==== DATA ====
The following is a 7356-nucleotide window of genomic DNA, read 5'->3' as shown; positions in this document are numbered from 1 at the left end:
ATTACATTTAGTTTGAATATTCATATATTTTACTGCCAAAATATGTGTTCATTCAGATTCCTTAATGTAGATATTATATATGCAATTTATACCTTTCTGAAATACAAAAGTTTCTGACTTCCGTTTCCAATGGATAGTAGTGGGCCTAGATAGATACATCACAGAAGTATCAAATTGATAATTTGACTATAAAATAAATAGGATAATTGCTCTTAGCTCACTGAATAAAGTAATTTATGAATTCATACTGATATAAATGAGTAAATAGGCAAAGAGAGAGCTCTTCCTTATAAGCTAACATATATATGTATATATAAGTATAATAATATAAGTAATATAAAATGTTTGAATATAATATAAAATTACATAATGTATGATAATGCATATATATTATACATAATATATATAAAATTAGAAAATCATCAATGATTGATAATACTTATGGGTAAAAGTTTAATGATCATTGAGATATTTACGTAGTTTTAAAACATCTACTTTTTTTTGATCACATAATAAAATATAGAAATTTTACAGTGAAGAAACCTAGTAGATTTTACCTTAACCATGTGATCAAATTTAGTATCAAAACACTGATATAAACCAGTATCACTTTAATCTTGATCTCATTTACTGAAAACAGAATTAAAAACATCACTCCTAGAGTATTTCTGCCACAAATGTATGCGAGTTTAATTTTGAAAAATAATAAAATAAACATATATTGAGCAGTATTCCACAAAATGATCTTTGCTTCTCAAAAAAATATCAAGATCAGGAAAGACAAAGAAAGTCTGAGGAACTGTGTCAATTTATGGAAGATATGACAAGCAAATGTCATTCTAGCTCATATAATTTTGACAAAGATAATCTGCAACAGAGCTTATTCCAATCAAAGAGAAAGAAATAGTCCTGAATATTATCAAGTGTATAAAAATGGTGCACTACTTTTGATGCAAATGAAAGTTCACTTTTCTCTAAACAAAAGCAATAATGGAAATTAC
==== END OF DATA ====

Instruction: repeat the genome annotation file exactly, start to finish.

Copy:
The following is a 7356-nucleotide window of genomic DNA, read 5'->3' as shown; positions in this document are numbered from 1 at the left end:
ATTACATTTAGTTTGAATATTCATATATTTTACTGCCAAAATATGTGTTCATTCAGATTCCTTAATGTAGATATTATATATGCAATTTATACCTTTCTGAAATACAAAAGTTTCTGACTTCCGTTTCCAATGGATAGTAGTGGGCCTAGATAGATACATCACAGAAGTATCAAATTGATAATTTGACTATAAAATAAATAGGATAATTGCTCTTAGCTCACTGAATAAAGTAATTTATGAATTCATACTGATATAAATGAGTAAATAGGCAAAGAGAGAGCTCTTCCTTATAAGCTAACATATATATGTATATATAAGTATAATAATATAAGTAATATAAAATGTTTGAATATAATATAAAATTACATAATGTATGATAATGCATATATATTATACATAATATATATAAAATTAGAAAATCATCAATGATTGATAATACTTATGGGTAAAAGTTTAATGATCATTGAGATATTTACGTAGTTTTAAAACATCTACTTTTTTTTGATCACATAATAAAATATAGAAATTTTACAGTGAAGAAACCTAGTAGATTTTACCTTAACCATGTGATCAAATTTAGTATCAAAACACTGATATAAACCAGTATCACTTTAATCTTGATCTCATTTACTGAAAACAGAATTAAAAACATCACTCCTAGAGTATTTCTGCCACAAATGTATGCGAGTTTAATTTTGAAAAATAATAAAATAAACATATATTGAGCAGTATTCCACAAAATGATCTTTGCTTCTCAAAAAAATATCAAGATCAGGAAAGACAAAGAAAGTCTGAGGAACTGTGTCAATTTATGGAAGATATGACAAGCAAATGTCATTCTAGCTCATATAATTTTGACAAAGATAATCTGCAACAGAGCTTATTCCAATCAAAGAGAAAGAAATAGTCCTGAATATTATCAAGTGTATAAAAATGGTGCACTACTTTTGATGCAAATGAAAGTTCACTTTTCTCTAAACAAAAGCAATAATGGAAATTAC